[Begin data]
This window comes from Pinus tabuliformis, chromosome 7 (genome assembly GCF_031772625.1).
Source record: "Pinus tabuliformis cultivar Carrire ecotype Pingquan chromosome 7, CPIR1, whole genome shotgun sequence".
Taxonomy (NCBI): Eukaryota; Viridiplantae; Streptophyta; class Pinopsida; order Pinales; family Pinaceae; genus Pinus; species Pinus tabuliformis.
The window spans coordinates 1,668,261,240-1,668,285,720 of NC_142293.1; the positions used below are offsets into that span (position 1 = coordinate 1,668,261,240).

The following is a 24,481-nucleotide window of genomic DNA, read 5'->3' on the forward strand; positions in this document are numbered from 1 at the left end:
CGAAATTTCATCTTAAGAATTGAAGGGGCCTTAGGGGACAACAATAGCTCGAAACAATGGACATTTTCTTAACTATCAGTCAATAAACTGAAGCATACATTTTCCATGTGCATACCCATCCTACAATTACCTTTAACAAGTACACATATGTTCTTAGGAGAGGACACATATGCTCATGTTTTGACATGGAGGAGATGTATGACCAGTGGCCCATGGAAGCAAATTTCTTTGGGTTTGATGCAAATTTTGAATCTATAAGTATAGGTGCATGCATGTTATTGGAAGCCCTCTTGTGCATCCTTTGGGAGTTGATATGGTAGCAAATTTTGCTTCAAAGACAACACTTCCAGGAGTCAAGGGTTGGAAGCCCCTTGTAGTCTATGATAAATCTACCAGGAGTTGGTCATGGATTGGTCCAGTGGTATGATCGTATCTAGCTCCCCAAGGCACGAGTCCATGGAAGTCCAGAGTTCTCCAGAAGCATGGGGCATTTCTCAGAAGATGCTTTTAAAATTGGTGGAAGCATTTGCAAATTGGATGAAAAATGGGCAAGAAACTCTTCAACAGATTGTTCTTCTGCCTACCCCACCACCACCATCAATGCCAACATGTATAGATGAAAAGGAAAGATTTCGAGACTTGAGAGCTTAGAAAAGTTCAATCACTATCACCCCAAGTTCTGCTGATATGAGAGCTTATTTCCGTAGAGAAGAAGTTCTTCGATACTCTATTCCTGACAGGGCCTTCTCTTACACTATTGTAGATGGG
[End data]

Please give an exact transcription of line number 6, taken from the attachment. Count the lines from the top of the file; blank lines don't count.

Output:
CGAAATTTCATCTTAAGAATTGAAGGGGCCTTAGGGGACAACAATAGCTCGAAACAATGGACATTTTCTTAACTATCAGTCAATAAACTGAAGCATACATTTTCCATGTGCATACCCATCCTACAATTACCTTTAACAAGTACACATATGTTCTTAGGAGAGGACACATATGCTCATGTTTTGACATGGAGGAGATGTATGACCAGTGGCCCATGGAAGCAAATTTCTTTGGGTTTGATGCAAATTTTGAATCTATAAGTATAGGTGCATGCATGTTATTGGAAGCCCTCTTGTGCATCCTTTGGGAGTTGATATGGTAGCAAATTTTGCTTCAAAGACAACACTTCCAGGAGTCAAGGGTTGGAAGCCCCTTGTAGTCTATGATAAATCTACCAGGAGTTGGTCATGGATTGGTCCAGTGGTATGATCGTATCTAGCTCCCCAAGGCACGAGTCCATGGAAGTCCAGAGTTCTCCAGAAGCATGGGGCATTTCTCAGAAGATGCTTTTAAAATTGGTGGAAGCATTTGCAAATTGGATGAAAAATGGGCAAGAAACTCTTCAACAGATTGTTCTTCTGCCTACCCCACCACCACCATCAATGCCAACATGTATAGATGAAAAGGAAAGATTTCGAGACTTGAGAGCTTAGAAAAGTTCAATCACTATCACCCCAAGTTCTGCTGATATGAGAGCTTATTTCCGTAGAGAAGAAGTTCTTCGATACTCTATTCCTGACAGGGCCTTCTCTTACACTATTGTAGATGGG